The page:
EU Council president moots €5bn ‘Brexit reserve’

10 Jul 20

A €5bn ‘Brexit reserve’ has been proposed by the European Council to deal with disruption caused to other members states when the UK’s transition phase ends in 2021.



European Council president Charles Michel made the proposal while laying out his suggestions for a compromise on the EU’s next multi-year budget framework and Covid-19 recovery plan.

“Brexit is challenging for all of us and that is why we propose a Brexit reserve,” he said.

“We would create this reserve in order to counter the unforeseen consequences in the most-affected member states and sectors.”

The proposal comes just one day after EU chief Brexit negotiator Michel Barnier revealed that “significant divergences remain” between Brussels and the UK in talks about their future relationship.

Negotiations have stalled on issues such as state aid rules and fisheries policy, with the EU generally wanting far greater alignment with EU standards and policies than the UK wishes to keep.

Michel’s announcement also outlined the Council’s proposals for EU spending post-pandemic, ahead of a meeting between all 27 member-state leaders next week – the first in-person meeting since the beginning of the crisis in Europe.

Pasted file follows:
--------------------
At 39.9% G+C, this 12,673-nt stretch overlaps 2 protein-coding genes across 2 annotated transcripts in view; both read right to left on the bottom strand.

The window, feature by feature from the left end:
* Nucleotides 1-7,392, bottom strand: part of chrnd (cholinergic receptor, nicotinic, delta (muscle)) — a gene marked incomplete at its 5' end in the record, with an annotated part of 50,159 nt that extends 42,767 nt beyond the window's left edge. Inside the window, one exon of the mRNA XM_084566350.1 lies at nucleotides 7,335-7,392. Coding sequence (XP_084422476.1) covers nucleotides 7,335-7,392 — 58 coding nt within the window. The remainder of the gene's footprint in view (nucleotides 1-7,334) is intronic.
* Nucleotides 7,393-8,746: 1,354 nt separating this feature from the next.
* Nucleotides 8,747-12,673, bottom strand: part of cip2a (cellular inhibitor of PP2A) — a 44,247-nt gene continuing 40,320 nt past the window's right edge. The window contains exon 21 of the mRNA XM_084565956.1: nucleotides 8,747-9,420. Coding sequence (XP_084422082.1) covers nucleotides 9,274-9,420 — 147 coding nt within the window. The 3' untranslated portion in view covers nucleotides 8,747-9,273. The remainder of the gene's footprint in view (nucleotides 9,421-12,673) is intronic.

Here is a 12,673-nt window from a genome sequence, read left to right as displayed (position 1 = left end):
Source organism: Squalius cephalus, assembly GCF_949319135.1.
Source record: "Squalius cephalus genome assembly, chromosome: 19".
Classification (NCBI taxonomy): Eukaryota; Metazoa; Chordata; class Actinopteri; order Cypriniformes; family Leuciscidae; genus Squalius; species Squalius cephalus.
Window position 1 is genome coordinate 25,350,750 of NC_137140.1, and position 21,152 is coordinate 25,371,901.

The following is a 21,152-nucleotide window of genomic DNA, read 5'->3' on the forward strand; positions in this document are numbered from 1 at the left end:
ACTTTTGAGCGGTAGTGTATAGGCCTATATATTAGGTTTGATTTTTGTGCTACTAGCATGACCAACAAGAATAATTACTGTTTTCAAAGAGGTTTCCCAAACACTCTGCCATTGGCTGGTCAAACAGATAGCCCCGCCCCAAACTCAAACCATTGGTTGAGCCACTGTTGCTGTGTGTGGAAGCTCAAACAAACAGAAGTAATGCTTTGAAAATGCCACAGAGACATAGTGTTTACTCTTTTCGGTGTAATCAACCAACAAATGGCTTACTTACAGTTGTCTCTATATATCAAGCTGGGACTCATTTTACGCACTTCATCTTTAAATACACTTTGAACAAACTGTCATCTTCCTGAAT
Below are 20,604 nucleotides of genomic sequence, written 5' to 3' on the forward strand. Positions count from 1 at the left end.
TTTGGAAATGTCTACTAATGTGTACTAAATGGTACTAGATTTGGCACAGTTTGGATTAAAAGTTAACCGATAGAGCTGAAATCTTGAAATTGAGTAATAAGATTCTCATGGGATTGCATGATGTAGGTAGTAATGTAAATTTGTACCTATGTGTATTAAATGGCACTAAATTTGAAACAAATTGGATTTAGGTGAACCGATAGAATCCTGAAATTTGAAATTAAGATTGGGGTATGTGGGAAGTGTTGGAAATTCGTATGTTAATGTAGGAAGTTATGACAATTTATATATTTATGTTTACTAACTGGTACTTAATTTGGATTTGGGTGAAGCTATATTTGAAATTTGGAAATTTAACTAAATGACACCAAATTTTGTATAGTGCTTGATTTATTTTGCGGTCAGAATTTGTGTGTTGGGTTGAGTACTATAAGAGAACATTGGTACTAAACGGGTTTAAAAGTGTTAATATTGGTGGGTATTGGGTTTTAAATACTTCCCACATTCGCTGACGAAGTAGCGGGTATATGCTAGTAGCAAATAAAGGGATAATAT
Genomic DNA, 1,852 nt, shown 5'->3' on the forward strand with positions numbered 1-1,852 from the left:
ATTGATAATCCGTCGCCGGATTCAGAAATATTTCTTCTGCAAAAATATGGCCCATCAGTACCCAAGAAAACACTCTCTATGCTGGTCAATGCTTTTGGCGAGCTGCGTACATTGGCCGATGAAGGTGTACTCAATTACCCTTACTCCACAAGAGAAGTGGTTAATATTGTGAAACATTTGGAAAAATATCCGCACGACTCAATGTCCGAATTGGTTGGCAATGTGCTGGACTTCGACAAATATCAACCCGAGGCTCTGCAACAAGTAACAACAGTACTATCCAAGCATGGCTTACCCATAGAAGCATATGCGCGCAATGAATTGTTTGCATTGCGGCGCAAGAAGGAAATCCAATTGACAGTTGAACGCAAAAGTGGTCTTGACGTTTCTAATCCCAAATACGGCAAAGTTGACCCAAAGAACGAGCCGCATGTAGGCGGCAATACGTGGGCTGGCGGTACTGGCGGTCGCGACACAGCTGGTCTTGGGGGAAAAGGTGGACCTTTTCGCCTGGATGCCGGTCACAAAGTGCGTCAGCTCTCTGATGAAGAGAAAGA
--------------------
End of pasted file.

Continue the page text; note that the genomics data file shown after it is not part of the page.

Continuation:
He outlined a compromise deal for the agreement, following “strong opposition” to initial proposals, particularly from fiscally conservative northern European countries including Sweden and the Netherlands.

The next long-term budget, known as the Multiannual Financial Framework, would be €1.074trn for the period of 2021-27, and a €750bn recovery fund for economies hit by Covid-19, with two-thirds in grants and the rest in repayable loans.

The budget is slightly (approximately €26m) smaller than initially proposed by the European Commission, but the recovery fund remains largely unchanged.

Its size and grant-to-loan ratio is the same as previously suggested, but it might now come with conditions such as country-specific commitments in areas such as governance and rule of law, he said, adding that 30% should be targeted at climate-related projects.

Following discussions with politicians, Michel also suggested rebates – country contributions to the EU that are partially paid back if they received less than they paid in from the budget – would remain for Denmark, Germany, the Netherlands, Austria and Sweden.

It had been the Commission’s ambition to end the rebate system after Brexit.

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